PRO BASKETBALL: Former Bulldog playing in Germany
By GERRY STEELE
A year ago Wade Joseph was senior on the Northwewst Nazarene University men's basketball team in Nampa, Idaho. He was having a successful season, but didn't have plans to continue playing ball once the season ended.
That all changed this past summer.
Today, Joseph, a 6-foot-5 forward is the 12th-leading scorer in the German Regionalliga Herren West professional league, averaging 14.3 points a game. Joseph plays for TuS Bramsche. His most recent game, a 76-63 win over MTV Aurich, was his best so far with 25 points and 18 rebounds.
"I wasn't planning on playing professional ball. I had torn my ACL in the spring," Joseph said recently while visiting family in Baker City during the Christmas break.
"After I tore my ACL I was going to take a year off," Joseph said. "I was going to come back to Baker and apply for the freshman boys basketball coaching position. But, right before I was going to come back I got a call."
Former teammate Ryan McCarthy, who was playing in Germany, called Joseph and said they needed another player.
"So I made arrangements to fly over."
Joseph went through a couple of workouts, then signed a one-year contract.
"The contract says I will be with the team the while year, but they can release me at any time," he said. "They also pay all my living expenses."
Joseph was a member of Baker High School's 2002 boys team that went undefeated in the Greater Oregon League, and finished fifth at the Class 3A state tournament. After graduating from BHS, Joseph played two seasons at Treasure Valley Community College in Ontario before transferring to NNU.
Joseph said the league he plays in in Germany is similar to his years at TVCC talent-wise.
"It's comparable to TVCC. It's like their fourth level. Their first level is where some former NBA players and D-1 guys are playing," Joseph said. "The third level is probably where I'd play best."
Joseph's current team, TuS Bramsche, is tied for second place in its league. Bramsche is a small community located in northwest Germany near the Germany-Holland border.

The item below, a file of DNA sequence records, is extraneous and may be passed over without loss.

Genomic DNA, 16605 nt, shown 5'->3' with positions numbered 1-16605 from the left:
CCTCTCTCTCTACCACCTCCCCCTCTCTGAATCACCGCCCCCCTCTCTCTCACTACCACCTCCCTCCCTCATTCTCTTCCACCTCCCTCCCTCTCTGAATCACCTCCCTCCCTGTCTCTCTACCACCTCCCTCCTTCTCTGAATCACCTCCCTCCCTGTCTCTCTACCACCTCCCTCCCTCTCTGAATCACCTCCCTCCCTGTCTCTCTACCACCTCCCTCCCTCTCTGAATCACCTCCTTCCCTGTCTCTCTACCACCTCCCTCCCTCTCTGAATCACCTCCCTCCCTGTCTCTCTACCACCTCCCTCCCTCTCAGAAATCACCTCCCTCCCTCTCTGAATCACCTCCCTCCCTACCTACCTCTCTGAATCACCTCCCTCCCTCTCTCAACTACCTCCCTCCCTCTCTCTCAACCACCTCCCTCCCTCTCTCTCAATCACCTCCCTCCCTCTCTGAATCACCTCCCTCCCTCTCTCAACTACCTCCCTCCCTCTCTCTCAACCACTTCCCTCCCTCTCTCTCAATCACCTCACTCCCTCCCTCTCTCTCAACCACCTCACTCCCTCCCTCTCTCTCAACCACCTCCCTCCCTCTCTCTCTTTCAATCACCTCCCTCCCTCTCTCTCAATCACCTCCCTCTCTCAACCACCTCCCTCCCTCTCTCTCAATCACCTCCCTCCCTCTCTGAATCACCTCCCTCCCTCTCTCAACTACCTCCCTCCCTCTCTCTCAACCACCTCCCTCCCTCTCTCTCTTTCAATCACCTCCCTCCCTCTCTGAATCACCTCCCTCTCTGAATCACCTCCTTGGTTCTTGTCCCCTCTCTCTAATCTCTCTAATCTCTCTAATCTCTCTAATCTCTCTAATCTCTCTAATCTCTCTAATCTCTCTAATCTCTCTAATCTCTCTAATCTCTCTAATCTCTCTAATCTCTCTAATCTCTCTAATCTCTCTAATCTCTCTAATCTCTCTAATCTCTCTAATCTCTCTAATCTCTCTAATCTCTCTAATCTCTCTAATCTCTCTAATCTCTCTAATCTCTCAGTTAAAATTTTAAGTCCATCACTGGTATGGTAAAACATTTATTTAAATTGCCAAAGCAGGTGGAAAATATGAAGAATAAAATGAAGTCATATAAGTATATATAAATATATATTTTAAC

"TuS sponsors a lot of sports, both pro and amateur. It's kind of like our YMCA," Joseph said. "Men's basketball and soccer are the only two professional sports."
The German league season runs from August through March, but consists of just 27 games, and has no post season.
"It's a lot more relaxed," Joseph said. "We practice three days a week, and play one game a week."
The team last played Dec. 22 and won't play again until mid-January.
Joseph said th eleague is formatted similar to English soccer leagues.
"If you play well in your league, making the top two teams, you can move up to the next level. And, if you play poorly, you move down to a lower level.
"That's why TuS got Ryan and me, they want to move up," Joseph said.
Joseph served as an exchange student to Japan his junior year at BHS. he says that has helped soften some of the culture shock of living in Germany.
"That has helped quite a bit," he said. "I don't think I've had the culture shock I might have.
"Still it has taken me a while to adjust."
Joseph said the thing he misses most in Germany is not seeing American football.
"I miss watching my NFL team," he said. "They have a lot of soccer, but I'm not really that big of a fan. I'm kind of out of touch with not getting to watch football."
Other things he has had to get used to is the lack of major department stores in Germany, and the fact that almost everyone there smokes.
"There are no big stores in Germany," Joseph said. "There are a lot of small shops. I kind of like that. There are a lot of bakeries."
Joseph said the smoking is not for him.
"I don't smoke or drink. But everybody else smokes in Germany," he said. "That was a big adjustment. At halftime of our games about half the crowd heads outside to smoke because they don't allow smoking in the arena. Almost all of my teammates smoke. They're always headed outside after practice and the games. And, after games, there's always beer on the locker room for the team."
Joseph said language has been a small problem, but most people he deals with speak English.
"Our coach speaks English, so it's not that much of a problem. And, now that I've been there three or four months its getting easier. And we've always had people on the team who translate for us.
"The first thing I learned was how to order food, and how to shop," Joseph said. "And, I can get a lot done with sign language."
Joseph said he's not sure whether he'll continue his basketball career once the current season ends.
"I'm not sure if I want to play next year," he said. "It's a lot like a job, but I still enjoy it.
"My goal would be to go to Australia for a year. I don't think I can make a living playing basketball. I'd just like to go see the world, and travel."